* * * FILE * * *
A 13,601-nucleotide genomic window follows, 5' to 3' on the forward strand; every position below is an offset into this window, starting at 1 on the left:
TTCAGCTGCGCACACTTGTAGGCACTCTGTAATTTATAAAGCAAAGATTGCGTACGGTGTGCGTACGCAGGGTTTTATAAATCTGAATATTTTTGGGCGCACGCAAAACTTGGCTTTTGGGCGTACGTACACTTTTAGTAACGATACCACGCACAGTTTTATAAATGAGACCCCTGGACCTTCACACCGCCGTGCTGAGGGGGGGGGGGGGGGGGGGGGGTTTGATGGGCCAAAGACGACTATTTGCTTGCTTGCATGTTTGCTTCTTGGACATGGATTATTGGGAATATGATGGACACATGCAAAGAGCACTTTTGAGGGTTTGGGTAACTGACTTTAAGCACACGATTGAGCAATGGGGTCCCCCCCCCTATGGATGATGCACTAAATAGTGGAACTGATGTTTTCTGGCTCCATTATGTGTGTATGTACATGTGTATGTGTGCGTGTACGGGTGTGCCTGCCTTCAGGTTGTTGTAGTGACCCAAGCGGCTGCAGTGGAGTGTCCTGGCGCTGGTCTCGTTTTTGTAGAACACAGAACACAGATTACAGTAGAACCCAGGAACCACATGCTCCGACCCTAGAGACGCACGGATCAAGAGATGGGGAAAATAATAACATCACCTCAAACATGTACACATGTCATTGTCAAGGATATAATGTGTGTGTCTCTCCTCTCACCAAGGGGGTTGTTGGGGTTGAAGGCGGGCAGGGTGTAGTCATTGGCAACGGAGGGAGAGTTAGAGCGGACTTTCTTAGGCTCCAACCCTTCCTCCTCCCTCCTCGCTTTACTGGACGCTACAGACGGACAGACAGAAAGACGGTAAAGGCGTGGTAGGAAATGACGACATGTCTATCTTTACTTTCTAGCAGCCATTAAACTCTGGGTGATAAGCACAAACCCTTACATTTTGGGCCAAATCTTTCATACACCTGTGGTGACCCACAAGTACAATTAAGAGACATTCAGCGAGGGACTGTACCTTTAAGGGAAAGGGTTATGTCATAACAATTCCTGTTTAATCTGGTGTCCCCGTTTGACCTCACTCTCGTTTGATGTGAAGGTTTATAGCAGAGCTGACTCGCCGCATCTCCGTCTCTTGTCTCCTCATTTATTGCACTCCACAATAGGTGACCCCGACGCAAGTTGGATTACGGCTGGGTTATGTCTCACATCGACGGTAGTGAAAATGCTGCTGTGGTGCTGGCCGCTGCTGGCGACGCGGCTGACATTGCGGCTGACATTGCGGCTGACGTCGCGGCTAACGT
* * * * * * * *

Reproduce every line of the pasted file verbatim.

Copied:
A 13,601-nucleotide genomic window follows, 5' to 3' on the forward strand; every position below is an offset into this window, starting at 1 on the left:
TTCAGCTGCGCACACTTGTAGGCACTCTGTAATTTATAAAGCAAAGATTGCGTACGGTGTGCGTACGCAGGGTTTTATAAATCTGAATATTTTTGGGCGCACGCAAAACTTGGCTTTTGGGCGTACGTACACTTTTAGTAACGATACCACGCACAGTTTTATAAATGAGACCCCTGGACCTTCACACCGCCGTGCTGAGGGGGGGGGGGGGGGGGGGGGGTTTGATGGGCCAAAGACGACTATTTGCTTGCTTGCATGTTTGCTTCTTGGACATGGATTATTGGGAATATGATGGACACATGCAAAGAGCACTTTTGAGGGTTTGGGTAACTGACTTTAAGCACACGATTGAGCAATGGGGTCCCCCCCCCTATGGATGATGCACTAAATAGTGGAACTGATGTTTTCTGGCTCCATTATGTGTGTATGTACATGTGTATGTGTGCGTGTACGGGTGTGCCTGCCTTCAGGTTGTTGTAGTGACCCAAGCGGCTGCAGTGGAGTGTCCTGGCGCTGGTCTCGTTTTTGTAGAACACAGAACACAGATTACAGTAGAACCCAGGAACCACATGCTCCGACCCTAGAGACGCACGGATCAAGAGATGGGGAAAATAATAACATCACCTCAAACATGTACACATGTCATTGTCAAGGATATAATGTGTGTGTCTCTCCTCTCACCAAGGGGGTTGTTGGGGTTGAAGGCGGGCAGGGTGTAGTCATTGGCAACGGAGGGAGAGTTAGAGCGGACTTTCTTAGGCTCCAACCCTTCCTCCTCCCTCCTCGCTTTACTGGACGCTACAGACGGACAGACAGAAAGACGGTAAAGGCGTGGTAGGAAATGACGACATGTCTATCTTTACTTTCTAGCAGCCATTAAACTCTGGGTGATAAGCACAAACCCTTACATTTTGGGCCAAATCTTTCATACACCTGTGGTGACCCACAAGTACAATTAAGAGACATTCAGCGAGGGACTGTACCTTTAAGGGAAAGGGTTATGTCATAACAATTCCTGTTTAATCTGGTGTCCCCGTTTGACCTCACTCTCGTTTGATGTGAAGGTTTATAGCAGAGCTGACTCGCCGCATCTCCGTCTCTTGTCTCCTCATTTATTGCACTCCACAATAGGTGACCCCGACGCAAGTTGGATTACGGCTGGGTTATGTCTCACATCGACGGTAGTGAAAATGCTGCTGTGGTGCTGGCCGCTGCTGGCGACGCGGCTGACATTGCGGCTGACATTGCGGCTGACGTCGCGGCTAACGT